Learning, imagining, experiencing
The Children’s Museum of Brownsville encourages children to create their own worlds and explore
By Joey Gomez
At one moment, a group of young children no older than eight, but donned in medical lab coats hurry by, stethoscopes around their necks, on the way to examine lighted x-ray panels from their most recent “patients”.
Close by, another young nurse examines a patient’s heart rate and pulse, while another weighs a baby doll on an infant’s scale.
Elsewhere, kids are diligently operating in a miniaturized H.E.B Supermarket, working the register, while young customers shop in a makeshift frozen food aisle, bakery and produce section.
This is scene playing out daily at the Children’s Museum of Brownsville, which since 2005 has encouraged children to create their own worlds and explore
The goal is to introduce children to a world of learning, and trying to perpetuate that trend in the community so they have a solid foundation when they begin preschool. This is how kids start their educational background on the right foot, according to museum staff.
“I think it’s a great place to get your kids imagination going,” said Museum assistant director, Felipe Pena. “For all the parents who are looking for something unique that they might not have ever seen or experienced, this is definitely a safe place where their kids can learn. We invite every parent in the Valley to come and see it for themselves because it’s surprising the number of people who tell me they didn’t know this was here.”
The Children’s Museum of Brownsville has a full set of interactive exhibits so can kids can play, touch, and do everything their imagination allows. The museum encourages them to pretend and create their own worlds to grow and explore.
At the CMB’s “All World’s Café”, children role-play with their families to be waiters, cashiers, cooks and customers in a colorful café setting complete with play foods, pots, pans, cash registers, and dishes in a kitchen area. The Museum’s “Under the Sea” exhibit allows children to navigate a miniature shrimp boat that comes complete with “fishing” off the boat with kid-size reels and magnetic play fish.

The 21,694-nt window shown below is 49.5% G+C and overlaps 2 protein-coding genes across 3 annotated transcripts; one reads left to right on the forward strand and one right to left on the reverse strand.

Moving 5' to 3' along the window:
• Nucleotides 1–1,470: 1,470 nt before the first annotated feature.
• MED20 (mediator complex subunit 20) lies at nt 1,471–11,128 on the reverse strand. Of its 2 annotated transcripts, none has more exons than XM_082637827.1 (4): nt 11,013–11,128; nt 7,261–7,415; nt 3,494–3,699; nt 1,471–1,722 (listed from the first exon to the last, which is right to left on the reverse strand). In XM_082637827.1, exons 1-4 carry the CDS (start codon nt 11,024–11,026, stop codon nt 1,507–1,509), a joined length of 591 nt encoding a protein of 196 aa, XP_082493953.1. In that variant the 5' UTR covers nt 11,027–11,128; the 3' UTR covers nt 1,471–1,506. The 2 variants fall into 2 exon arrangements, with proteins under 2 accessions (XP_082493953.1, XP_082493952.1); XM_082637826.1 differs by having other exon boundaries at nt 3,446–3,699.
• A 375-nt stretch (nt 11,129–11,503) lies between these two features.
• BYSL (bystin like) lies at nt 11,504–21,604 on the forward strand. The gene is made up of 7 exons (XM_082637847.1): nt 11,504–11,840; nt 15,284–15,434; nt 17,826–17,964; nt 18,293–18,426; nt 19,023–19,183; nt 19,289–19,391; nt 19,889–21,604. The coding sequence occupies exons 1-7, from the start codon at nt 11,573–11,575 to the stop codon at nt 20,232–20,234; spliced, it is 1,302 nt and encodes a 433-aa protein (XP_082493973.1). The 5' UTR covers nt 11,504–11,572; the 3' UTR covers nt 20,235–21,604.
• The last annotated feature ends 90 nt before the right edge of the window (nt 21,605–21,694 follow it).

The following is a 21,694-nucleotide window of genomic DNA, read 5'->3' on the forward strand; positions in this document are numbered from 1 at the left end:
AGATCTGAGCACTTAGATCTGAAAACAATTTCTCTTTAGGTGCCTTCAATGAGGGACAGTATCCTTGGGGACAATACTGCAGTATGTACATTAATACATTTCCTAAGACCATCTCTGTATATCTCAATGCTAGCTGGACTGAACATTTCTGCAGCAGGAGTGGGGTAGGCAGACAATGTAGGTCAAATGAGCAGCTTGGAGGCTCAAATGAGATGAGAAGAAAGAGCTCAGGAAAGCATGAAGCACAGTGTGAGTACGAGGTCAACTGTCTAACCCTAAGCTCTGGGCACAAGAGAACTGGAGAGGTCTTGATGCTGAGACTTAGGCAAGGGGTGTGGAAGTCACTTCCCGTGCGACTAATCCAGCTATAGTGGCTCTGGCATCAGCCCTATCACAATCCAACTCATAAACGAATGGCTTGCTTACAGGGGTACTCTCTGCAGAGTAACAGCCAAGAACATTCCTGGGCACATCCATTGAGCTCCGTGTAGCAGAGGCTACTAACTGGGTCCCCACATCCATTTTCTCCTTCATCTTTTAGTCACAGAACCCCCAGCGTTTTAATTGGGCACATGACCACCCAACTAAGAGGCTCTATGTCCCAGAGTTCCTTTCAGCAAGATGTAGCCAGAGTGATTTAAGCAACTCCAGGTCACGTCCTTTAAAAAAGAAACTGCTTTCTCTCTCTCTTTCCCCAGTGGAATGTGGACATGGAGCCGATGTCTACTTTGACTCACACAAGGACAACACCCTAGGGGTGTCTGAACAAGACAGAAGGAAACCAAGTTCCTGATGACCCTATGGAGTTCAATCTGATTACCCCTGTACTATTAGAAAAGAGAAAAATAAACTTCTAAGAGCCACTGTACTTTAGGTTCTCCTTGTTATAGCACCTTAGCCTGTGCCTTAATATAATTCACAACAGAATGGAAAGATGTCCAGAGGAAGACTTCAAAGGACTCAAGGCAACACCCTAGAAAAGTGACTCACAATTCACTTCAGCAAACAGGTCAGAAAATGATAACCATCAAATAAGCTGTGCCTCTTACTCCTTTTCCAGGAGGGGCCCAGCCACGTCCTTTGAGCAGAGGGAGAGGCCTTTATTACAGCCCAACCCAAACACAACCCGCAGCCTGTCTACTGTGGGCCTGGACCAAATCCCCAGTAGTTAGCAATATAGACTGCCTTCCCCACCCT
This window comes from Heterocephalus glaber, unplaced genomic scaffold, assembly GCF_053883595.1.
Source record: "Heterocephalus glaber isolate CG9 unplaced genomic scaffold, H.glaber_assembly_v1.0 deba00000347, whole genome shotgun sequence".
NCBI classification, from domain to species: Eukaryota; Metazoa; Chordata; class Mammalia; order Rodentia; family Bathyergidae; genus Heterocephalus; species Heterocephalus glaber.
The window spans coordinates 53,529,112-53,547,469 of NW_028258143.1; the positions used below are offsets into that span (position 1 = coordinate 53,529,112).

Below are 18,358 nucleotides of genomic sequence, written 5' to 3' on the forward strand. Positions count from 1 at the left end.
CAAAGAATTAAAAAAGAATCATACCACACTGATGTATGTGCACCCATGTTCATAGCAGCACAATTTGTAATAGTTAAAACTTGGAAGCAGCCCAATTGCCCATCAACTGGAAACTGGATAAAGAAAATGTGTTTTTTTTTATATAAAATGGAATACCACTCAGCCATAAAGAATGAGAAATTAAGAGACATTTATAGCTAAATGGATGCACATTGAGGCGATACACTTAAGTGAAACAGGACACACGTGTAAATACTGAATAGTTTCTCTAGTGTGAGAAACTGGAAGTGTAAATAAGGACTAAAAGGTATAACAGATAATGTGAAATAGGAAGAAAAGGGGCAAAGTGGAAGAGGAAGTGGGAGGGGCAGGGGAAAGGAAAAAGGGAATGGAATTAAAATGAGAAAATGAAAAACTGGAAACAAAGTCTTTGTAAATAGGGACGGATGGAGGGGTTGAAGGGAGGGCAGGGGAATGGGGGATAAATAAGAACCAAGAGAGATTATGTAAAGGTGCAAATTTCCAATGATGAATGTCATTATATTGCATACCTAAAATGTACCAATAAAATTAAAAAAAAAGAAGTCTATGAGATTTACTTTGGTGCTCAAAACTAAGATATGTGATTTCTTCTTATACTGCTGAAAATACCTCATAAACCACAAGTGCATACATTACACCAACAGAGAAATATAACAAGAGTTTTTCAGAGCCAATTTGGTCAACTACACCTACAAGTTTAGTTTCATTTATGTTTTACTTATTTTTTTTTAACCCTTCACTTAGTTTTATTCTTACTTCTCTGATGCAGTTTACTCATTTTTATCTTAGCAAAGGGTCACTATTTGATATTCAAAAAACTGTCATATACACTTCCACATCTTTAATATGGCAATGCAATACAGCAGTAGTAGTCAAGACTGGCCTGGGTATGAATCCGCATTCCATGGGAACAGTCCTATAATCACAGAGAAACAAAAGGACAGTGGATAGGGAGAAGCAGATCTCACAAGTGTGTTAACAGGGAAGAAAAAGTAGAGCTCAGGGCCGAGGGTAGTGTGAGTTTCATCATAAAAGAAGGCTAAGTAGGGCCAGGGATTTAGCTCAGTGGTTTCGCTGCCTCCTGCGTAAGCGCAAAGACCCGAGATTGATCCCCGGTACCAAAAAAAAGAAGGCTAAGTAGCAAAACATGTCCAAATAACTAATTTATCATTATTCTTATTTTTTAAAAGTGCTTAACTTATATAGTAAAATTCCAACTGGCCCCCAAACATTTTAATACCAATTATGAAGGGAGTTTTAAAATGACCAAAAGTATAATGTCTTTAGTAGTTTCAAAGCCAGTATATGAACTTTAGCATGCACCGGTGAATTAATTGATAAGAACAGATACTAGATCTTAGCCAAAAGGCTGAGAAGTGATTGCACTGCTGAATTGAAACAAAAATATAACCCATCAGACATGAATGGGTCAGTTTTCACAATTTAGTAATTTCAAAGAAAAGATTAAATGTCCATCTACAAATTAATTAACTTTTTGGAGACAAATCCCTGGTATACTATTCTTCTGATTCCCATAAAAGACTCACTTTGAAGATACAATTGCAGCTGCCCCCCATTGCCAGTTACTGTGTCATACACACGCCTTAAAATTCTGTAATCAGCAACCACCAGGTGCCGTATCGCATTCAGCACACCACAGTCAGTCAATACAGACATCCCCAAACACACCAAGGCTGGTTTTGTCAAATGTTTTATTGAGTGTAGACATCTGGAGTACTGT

At the museum’s KRGV Channel 5 First Warn Weather Station, children stimulate their imagination and learn how to be a news weather anchor. Children and adults can compare weather conditions on a live green-screen and see themselves on three television panels surrounding the weather exhibit station.
The staff, most of whom are degreed professionals, all come from composite background of child rearing careers, according to Pena. The teachers who organize the various summer camps on-site exemplify the best knowledge and care available for children, Pena said.
“One of the things we see here sometimes is that kids go home crying, but to us it’s not necessarily a bad thing. It means we had another happy customer.They had so much fun. Now they’re going home and they don’t want to leave,” Pena said. “I think, as a parent, it’s their job to put their kids on the right path and make sure they have every opportunity in front of them to expand their minds and make sure they become productive, and intelligent adults.
“This is definitely a very sound place to do that from a very fundamental point in their development. It’s all about learning, imagining and experiencing what opportunities are out there,” Pena said.
The Children’s Museum of Brownsville is open Tuesday through Saturday from 10 a.m. to 5 p.m. and Sundays from noon to 4 p.m. Price is currently $6 for admission.
Learning, imagining, experiencing